- Channels - Lululemon is a direct-to-consumer brand offering their apparel through their website and retail stores which they own and operate
How does Lululemon win?
Lululemon should be the case study for how to successful run a 21st century retail and consumer business. They have carefully crafted a winning strategy based on several key elements:
- Create a premium product that solves core customer pain points - If you’ve ever used an old shirt as a workout shirt, you’ll know the problems that it comes with. It's uncomfortable, it stretches or rips, it might even be discoloured and certainly won’t look good. Lululemon invested in premium fabrics to address these pain points, so you can look good in comfortable and fit-for-purpose clothing
- Command a high price point - They don’t sell their clothing for cheap. Their premium tights average about $90 a pair and they do limited discounting. But because their product is much better than competitors, customers see the value in spending the extra for Lululemon
- Exercise extreme control of your product Lululemon has meticulous control over their business. They have a very small amount of manufacturers and vendors (5 of 40 manufactures product 59% of their products, and 5 of 65 vendors supplied 65% of fabrics). In comparison, Nike has over 500 manufacturing partners and vendors. This extreme control enables them to carefully manage quality control and ensure their products are always of a high standard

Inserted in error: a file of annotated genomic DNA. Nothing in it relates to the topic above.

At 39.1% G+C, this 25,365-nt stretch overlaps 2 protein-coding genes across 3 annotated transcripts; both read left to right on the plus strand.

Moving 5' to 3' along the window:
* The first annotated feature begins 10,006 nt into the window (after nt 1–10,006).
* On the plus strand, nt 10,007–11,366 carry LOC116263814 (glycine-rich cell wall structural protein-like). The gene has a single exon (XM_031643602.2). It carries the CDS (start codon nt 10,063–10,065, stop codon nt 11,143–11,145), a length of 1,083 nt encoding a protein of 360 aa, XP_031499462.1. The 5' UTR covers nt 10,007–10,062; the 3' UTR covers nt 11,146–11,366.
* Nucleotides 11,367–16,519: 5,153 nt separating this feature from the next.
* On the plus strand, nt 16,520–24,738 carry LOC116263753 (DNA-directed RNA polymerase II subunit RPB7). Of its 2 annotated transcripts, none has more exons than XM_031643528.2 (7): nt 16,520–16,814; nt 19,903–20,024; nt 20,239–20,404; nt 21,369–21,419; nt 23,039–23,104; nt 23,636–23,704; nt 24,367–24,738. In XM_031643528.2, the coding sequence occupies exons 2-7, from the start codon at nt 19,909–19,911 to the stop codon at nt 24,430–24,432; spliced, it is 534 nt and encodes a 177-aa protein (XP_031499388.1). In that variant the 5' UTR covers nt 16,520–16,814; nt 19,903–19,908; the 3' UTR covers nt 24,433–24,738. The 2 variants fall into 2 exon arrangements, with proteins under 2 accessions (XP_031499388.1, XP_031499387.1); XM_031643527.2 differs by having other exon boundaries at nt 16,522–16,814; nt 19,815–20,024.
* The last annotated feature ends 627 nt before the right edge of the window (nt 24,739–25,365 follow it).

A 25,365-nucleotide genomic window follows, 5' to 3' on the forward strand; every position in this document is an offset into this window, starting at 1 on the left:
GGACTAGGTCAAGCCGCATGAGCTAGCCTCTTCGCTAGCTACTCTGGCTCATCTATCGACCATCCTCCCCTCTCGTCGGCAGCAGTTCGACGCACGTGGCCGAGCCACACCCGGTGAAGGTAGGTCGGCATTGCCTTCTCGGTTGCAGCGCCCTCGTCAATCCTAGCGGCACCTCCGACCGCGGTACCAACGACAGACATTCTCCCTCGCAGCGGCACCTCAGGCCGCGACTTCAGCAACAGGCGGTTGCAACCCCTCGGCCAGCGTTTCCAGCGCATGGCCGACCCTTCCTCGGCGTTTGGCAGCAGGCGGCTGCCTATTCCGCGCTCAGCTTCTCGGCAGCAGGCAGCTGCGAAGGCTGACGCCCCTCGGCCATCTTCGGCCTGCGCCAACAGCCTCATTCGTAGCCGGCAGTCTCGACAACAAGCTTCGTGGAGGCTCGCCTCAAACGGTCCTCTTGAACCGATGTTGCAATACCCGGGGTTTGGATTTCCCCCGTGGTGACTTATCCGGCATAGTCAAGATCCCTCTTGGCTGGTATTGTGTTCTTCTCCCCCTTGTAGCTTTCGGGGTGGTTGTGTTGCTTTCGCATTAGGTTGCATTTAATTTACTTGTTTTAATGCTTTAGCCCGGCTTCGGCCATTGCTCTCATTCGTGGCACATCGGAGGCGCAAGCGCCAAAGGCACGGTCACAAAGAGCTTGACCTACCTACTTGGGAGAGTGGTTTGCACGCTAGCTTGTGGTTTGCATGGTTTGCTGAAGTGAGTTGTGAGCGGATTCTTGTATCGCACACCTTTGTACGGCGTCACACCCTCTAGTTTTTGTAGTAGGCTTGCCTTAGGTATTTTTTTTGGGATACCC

- Partner with people who love your clothing - Lululemon don’t sponsor any major athletes. The majority of their sponsorships are into local ambassadors who organise in-store yoga classes and healthy lifestyle classes. This ‘bottom up’ approach to marketing and brand sponsorship means they can leverage an ambassador’s on-the-ground relationships to help drive sales and connection to the product
- Build a community around your brand - Lastly, Lululemon has done something that most other brands ignore or fail to do. They’ve built a community around their brand and their stores. They provide guides on yoga, running and wellness. They host events and facilitate their customers to connect with each other and the brand. In a word where retail loyalty is fleeting, Lululemon is bucking against this trend
What is Lululemon future?
Lululemon might become the leader in home and digital fitness. In July last year, the company acquired Mirror, a home workout and fitness device that offers digital workouts. With this acquisition, Lululemon has slowly moved to productise its brand and community. They’ve also recently experimented with subscriptions to shift their business model towards FaaS (fitness as a service).
We think Lululemon is a great business and their playbook should be studied closely by any retailers looking to build an enduring consumer product.
🎙️ Want to hear more about Lululemon and why we think it’s positioned to capture future growth? You can find the latest episode of Fresh Capital right here!
Analysis We’re Vibing
- The Lululemon Love Affair - Digital Journal
- The Future of Fitness - Napkin Math
- How Mirror became Lululemon’s Crown Jewel - Laura Chau